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State v. Linscott

    Brief Fact Summary. The Defendant, William Linscott (Defendant), appeals from a judgment following a jury-waived trial convicting him of one count of murder and one count of robbery. The Defendant contends that his conviction of intentional or knowing murder as an accomplice under the applicable accomplice liability statute violated his constitutional right to due process of law in that he lacked the requisite intent to commit murder.

    Synopsis of Rule of Law. Accomplice liability for a primary crime (i.e. robbery) is established by proof that the actor intended to promote or facilitate that crime. Liability for a secondary crime (i.e. murder) that may have been committed by the principal is established upon a two-part showing: (1) that the actor intended to promote the primary crime and (2) that the commission of the secondary crime was a “foreseeable consequence” of the actor’s participation in the primary crime.

    Facts. On December 12, 1984, the Defendant, along with Phillip Willey (Willey), Jeffrey Colby (Colby) and Joel Fuller (Fuller), decided to drive to the house of Norman Grenier (Grenier), a reputed cocaine dealer, and rob him. The group of men was armed and knew that Grenier had made a drug sale earlier that day and as a result, had $50,000 in cash on his person. Upon arriving at Grenier’s house, the Defendant broke the living room window with his body, without otherwise entering the home. Fuller immediately fired a shot through the broken window that hit Grenier in the chest. Fuller, after having removed about $1,300 from Grenier’s body, exited through the broken window. At trial, the Defendant testified that he knew Fuller to carry a firearm on his person, but the Defendant also testified that he had no intention of causing anyone’s death during the course of the robbery. The court concluded that Grenier’s death was a reasonably foreseeable consequence of the Defendant’s participati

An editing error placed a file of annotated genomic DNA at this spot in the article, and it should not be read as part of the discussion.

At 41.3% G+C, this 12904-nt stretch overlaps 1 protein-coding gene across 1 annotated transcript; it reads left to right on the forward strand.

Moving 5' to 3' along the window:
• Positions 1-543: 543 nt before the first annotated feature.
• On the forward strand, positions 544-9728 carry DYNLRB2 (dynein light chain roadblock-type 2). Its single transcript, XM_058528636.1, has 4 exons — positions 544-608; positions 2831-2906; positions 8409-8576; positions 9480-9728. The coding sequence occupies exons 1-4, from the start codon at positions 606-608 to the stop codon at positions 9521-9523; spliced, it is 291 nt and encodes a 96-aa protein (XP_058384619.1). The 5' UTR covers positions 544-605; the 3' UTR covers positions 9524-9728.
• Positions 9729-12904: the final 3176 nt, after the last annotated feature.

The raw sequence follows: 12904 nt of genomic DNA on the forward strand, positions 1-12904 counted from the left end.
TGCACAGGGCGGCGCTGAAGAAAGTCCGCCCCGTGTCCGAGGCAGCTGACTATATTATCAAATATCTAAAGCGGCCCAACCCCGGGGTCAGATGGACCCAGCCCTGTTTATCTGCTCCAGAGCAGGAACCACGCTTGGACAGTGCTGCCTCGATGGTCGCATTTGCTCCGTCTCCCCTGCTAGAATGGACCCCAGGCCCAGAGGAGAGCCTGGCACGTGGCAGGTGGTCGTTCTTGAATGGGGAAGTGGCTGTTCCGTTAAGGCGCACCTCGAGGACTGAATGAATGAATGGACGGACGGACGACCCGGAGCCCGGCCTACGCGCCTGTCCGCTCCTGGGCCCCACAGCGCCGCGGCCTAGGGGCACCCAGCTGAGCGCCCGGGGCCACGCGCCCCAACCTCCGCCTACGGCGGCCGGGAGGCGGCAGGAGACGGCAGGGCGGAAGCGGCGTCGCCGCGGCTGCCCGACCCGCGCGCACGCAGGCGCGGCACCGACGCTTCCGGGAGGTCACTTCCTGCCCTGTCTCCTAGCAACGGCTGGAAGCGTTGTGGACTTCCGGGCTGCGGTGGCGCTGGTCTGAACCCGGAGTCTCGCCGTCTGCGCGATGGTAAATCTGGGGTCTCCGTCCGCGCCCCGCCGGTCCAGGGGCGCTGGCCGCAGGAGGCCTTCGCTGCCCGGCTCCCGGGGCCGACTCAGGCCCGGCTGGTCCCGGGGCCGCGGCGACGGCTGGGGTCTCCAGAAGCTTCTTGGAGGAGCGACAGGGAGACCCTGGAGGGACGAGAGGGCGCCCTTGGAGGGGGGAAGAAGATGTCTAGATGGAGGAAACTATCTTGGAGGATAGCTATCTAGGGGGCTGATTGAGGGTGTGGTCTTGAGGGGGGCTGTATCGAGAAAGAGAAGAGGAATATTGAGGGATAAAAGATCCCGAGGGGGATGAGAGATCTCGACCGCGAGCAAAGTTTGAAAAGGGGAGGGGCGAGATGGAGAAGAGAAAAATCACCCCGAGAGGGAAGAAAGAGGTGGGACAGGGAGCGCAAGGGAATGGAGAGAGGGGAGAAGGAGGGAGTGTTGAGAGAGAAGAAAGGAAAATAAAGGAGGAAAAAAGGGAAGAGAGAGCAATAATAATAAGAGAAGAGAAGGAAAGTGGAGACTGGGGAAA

on in the robbery, even though defendant did not have the intent to kill Grenier.

    Issue. Whether the Defendant’s conviction, pursuant to the applicable accomplice liability statute, unconstitutionally violated his right to due process under Article I of the Maine Constitution and the Fourteenth Amendment of the United States Constitution (Constitution)?

    Held. The Supreme Judicial Court of Maine finds no constitutional defect in the statutory provision assigning liability to the Defendant as an accomplice in this matter. Furthermore, there is no fundamental unfairness in the application of the relevant statutory provision.

    Discussion. The court noted that they have consistently upheld application of the accomplice liability statute as it pertains to reasonably foreseeable consequences. Further, the court stated that life imprisonment for murder under an accomplice liability theory is not so severe as to shock the conscious. Therefore, due to the statute’s historical application and due to its reasonable punishment, the conviction was upheld and not deemed to be in violation of the Defendant’s constitutional rights.


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